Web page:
How meticulous are you in your research? Seriously, do you peruse every document with a vigilant eye or do you skim them for pertinent information? I’m just getting a good grasp of research techniques (and software programs) and am now going back through my tree and correcting mistakes. However, I’ve tried my best not to add a document to my tree if it doesn’t jive up with the rest of my information.

Image © martin van r

Image © martin van r

Twice in one day I’ve found some questionable information on two different people. Both were on Ancestry.com. Don’t get me wrong, I love Ancestry.com. It has provided me with valuable information that I’ve been able to verify other places. Mostly, it’s other researchers that gum up the whole thing.

For instance, my 9x great-grandmother was Jemima Morgan (wife of James Murray) but I didn’t have a legitimate name for her father; the only names I had found to this point were Hanna Thomas. Is Hanna a man’s name? And what about the surname? Her mother’s name was Mary but I couldn’t find a surname.

I got a hint at Ancestry.com and checked it out. In the Family Data Collection: Births it listed Hanna Thomas and Mary as her parents. It was the same in the Family Data Collection: Individual Records Record and it listed her spouse as Morgan James. Hmmmmm…

I went to the LDS search site and put in Jemima Morgan with her birth year and James Murray as her husband and this is what I found: Father, Thomas Morgan and mother, Mary Elenor HANNA. Kind of makes sense of the jumbled up mess. I still need to verify a few facts but at least I have something sensible to go from.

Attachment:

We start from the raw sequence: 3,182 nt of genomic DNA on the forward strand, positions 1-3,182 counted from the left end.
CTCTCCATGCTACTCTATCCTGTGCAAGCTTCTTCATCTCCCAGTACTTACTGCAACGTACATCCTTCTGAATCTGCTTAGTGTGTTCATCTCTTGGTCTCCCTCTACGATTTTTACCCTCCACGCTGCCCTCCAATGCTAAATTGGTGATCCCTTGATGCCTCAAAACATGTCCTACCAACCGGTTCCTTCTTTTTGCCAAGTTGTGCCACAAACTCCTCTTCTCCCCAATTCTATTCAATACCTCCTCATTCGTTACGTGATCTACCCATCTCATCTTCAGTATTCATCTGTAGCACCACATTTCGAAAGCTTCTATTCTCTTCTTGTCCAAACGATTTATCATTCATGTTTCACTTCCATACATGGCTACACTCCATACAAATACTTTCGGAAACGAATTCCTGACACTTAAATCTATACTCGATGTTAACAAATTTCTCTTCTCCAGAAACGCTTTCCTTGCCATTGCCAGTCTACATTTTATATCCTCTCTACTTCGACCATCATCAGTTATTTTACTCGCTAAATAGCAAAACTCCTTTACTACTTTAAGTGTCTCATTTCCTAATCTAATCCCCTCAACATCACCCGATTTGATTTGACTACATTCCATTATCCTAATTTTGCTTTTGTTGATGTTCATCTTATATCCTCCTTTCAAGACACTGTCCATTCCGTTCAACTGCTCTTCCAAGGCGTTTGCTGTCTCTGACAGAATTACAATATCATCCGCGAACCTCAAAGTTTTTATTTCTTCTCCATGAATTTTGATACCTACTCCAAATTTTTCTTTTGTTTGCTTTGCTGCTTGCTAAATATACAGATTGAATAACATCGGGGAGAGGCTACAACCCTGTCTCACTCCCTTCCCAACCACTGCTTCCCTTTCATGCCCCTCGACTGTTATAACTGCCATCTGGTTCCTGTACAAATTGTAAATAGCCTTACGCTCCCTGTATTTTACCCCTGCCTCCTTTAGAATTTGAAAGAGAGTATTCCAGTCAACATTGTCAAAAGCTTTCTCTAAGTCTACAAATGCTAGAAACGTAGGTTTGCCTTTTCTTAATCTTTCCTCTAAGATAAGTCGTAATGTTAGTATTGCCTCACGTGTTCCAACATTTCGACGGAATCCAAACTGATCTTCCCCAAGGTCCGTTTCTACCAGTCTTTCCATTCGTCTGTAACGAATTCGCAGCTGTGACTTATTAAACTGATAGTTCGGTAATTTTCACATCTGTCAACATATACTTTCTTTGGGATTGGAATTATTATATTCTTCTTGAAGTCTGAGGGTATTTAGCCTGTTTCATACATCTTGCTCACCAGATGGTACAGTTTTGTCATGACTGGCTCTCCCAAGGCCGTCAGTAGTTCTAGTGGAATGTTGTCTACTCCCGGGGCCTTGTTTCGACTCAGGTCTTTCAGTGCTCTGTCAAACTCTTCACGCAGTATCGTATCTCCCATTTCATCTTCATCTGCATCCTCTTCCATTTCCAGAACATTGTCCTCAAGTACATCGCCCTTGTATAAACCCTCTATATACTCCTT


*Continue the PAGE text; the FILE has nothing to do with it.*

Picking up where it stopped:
Image © ralaenin

Image © ralaenin

The other event is a little more frustrating. My 8x great-grandparents were Andrew and Sarah Smothers. I’ve been unable to find Sarah’s maiden name. I decided to look through the ancestry family tree hints to see if I could find a clue. Several of the trees have a record saved to Sarah’s profile. To my dismay, the record was the 1850 Federal Census. Why was I dismayed? Because Sarah died around 1807.

The Sarah on the census record was Sarah Smithers she was 110 at the time of the census and was black. I’m not saying that I can’t have black ancestors. What I’m saying is if you have the death date of an ancestor as abt 1807 then how can you use the 1850 Federal Census as a record of proof. It doesn’t make sense.

So, again I ask, are you meticulous in your research or do little discrepancies as these not bother you?

Advertisements